View comments (1 comment)

Dassault spins out SmarTeam development and support

Published 09 November 2009

Posted by Al Dean

Article tagged with: dassault systemes, artizone, smarteam, israel

Dassault issued one of its classic press releases* this morning, relating to the continuation of Enovia SmarTeam’s development. Entitled “Dassault Systemes Strengthens Commitment to ENOVIA SmarTeam V5”, the release details how the a new Israel based company, artizone, has been subcontracted for the development and support of SmarTeam V5 technology. artizone is a newly created and independent company that will “develop and support Enovia SmarTeam technology under an exclusive contract with Dassault Systemes.”

What’s interesting is that artizone is comprised of many of the former team working on the SmarTeam product in Dassault’s Israel office, which has been refocussed to sales and support for the V6 platform in the region (as we reported a little while ago). artizone will be headed up by Alex Zeltcer, former CEO of the SmarTeam brand and VP of Dassault Systemes’ Value Channel.

artizone’s plan is to “continue to invest in the SmarTeam product roadmap, while supporting new customers, as well as the current installed base of more than 8,000 customers around the world.” As Zeltcer explains, “artizone has its basis in Enovia SmarTeam and leverages the same people and the same product expertise. By building an entity that is based on a solid relationship with DS on one hand, while developing new solutions for the future, everyone wins: DS customers, DS, and artizone’s employees.” Alongside taking on the SmarTeam business, artizone will start an additional, non-competitive business line in the area of online retail.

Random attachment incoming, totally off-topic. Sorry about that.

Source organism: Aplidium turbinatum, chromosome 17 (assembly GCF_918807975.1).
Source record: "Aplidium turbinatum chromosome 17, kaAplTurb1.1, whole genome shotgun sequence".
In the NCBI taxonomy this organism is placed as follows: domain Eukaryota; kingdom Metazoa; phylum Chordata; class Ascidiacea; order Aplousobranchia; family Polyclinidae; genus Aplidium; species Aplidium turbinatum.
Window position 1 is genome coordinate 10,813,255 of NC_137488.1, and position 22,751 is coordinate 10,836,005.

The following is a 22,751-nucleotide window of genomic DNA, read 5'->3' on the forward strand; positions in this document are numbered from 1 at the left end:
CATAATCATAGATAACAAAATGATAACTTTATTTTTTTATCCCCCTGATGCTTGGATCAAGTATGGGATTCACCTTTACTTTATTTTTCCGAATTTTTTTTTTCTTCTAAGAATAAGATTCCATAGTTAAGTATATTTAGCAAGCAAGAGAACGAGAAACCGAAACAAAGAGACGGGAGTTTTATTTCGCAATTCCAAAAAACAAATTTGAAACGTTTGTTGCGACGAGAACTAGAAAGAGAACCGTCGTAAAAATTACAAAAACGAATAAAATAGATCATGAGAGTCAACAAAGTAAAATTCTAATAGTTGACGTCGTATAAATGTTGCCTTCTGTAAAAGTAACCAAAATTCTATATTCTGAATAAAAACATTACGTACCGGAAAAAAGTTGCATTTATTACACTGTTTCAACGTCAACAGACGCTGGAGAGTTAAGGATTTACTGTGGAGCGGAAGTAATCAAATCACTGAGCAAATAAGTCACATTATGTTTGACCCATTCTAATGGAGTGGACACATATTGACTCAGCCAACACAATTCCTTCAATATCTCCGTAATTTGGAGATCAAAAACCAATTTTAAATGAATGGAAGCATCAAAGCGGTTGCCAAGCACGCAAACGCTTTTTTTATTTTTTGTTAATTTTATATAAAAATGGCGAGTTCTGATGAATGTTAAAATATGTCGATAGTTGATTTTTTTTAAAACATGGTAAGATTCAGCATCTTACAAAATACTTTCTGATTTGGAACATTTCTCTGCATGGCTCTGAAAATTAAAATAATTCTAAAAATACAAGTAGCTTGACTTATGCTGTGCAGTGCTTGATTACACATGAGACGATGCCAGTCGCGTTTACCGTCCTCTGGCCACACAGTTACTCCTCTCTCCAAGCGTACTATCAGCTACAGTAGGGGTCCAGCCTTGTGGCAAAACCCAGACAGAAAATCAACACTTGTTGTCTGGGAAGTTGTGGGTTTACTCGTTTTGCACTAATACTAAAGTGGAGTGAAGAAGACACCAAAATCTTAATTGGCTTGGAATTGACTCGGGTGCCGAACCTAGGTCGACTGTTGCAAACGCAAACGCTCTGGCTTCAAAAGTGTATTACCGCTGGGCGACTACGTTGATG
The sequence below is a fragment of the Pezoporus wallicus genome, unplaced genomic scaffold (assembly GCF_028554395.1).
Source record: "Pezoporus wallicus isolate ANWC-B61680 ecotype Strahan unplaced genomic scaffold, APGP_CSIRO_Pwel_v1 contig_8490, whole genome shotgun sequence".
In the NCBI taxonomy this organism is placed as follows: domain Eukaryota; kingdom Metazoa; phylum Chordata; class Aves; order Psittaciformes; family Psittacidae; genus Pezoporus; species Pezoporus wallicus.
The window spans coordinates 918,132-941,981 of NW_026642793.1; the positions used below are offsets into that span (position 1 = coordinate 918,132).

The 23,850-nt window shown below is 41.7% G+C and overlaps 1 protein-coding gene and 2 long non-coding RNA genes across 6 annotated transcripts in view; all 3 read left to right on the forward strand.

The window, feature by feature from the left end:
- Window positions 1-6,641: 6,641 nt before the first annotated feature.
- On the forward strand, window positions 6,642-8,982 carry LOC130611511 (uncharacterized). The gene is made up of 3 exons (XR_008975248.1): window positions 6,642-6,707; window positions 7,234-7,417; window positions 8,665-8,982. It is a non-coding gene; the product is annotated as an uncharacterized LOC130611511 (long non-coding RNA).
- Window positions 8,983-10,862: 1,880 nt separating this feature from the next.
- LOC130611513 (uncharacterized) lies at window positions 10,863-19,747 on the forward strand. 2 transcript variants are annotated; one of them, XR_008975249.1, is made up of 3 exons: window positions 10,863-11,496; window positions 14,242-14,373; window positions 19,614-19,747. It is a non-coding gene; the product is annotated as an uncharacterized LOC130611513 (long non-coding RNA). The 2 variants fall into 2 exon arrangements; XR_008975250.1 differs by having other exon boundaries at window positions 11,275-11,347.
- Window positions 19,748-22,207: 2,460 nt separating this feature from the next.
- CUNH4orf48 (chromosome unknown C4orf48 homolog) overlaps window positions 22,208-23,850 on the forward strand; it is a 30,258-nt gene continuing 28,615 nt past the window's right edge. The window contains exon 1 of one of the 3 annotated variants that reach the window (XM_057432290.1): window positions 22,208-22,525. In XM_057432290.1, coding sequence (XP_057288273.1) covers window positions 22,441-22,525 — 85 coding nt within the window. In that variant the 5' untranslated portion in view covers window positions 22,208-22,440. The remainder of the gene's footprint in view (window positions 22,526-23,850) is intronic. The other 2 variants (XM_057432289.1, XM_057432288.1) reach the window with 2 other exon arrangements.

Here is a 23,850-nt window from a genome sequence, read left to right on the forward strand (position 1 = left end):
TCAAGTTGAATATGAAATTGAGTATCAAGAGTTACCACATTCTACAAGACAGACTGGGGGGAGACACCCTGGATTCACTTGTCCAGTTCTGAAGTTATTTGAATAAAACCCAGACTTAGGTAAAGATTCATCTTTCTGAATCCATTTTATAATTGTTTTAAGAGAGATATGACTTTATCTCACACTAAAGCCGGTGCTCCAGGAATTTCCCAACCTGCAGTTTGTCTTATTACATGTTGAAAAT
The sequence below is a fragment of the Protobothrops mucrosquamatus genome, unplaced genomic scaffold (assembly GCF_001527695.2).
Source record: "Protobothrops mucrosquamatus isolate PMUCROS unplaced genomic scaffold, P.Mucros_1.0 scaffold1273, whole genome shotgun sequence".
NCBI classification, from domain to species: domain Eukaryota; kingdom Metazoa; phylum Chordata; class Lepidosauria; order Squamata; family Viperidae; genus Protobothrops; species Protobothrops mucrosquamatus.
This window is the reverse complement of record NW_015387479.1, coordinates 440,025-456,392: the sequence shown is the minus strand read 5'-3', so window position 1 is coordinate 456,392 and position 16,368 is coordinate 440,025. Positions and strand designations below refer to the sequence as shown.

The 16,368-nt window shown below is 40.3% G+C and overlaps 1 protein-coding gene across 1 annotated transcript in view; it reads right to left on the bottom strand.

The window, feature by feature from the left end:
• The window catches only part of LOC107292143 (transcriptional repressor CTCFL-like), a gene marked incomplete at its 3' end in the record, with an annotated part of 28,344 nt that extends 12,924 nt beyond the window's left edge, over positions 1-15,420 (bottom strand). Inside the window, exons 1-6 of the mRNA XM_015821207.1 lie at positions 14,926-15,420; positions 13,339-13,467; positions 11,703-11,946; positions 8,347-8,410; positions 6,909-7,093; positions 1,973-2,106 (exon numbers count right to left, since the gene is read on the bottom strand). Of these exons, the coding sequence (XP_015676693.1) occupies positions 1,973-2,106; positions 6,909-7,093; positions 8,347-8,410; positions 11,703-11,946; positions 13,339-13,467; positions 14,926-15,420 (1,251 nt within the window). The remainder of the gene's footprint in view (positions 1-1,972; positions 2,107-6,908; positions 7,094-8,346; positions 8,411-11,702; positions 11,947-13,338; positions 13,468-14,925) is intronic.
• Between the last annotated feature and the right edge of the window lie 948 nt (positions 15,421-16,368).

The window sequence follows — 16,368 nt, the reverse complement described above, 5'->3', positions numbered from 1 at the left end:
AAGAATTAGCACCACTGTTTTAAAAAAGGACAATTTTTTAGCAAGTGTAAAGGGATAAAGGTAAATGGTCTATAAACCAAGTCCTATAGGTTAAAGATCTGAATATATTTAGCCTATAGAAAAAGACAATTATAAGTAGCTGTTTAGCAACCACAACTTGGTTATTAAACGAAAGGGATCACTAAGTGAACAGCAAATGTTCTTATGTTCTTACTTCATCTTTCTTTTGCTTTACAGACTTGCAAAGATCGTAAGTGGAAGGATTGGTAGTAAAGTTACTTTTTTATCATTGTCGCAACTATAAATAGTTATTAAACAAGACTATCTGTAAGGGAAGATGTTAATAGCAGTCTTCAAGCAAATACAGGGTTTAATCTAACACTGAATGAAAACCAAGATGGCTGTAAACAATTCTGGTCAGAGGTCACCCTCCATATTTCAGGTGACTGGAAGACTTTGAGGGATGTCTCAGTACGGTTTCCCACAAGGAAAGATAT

*The reason this was a classic DS press release was how the headline, alluding to a stengthened commitment to SmarTeam, was found to actually mean, we’re giving it to someone else to develop because we’re focussing on V6. And the two don’t exactly match. Or is it just me?

Add comment (0 comments)

FreshFiber launch 3D printed iPhone cases

Published 04 November 2009

Posted by Al Dean

Article tagged with: rapid prototyping, direct manufacturing, iphone, iphone cases, mass customisation, freshfiber, freedom of creation, fabber

I picked this up from the folks at Freedom of Creation (or FOC for short). A Dutch outfit called Fresh Fiber has just started producing iPhone cases using 3D printing technology. There’s no information about what process they’re using as yet, but I’ll be investigating and get back to you.

Truly fascinating. The ability to create customised products, either by the consumer or to create limited edition runs (Freedom of Creation’s Janne Kyttanen designed the one shown above) is something that the rapid prototyping/direct manufacturing/fabber community has talked about for many years - and it’s finally starting to happen. Looking at the forms there are decorative models, but the one that captured my imagination was Kyttanen’s design, which features a dual layer of shock absorption using forms that would be very difficult to mould in a single peice.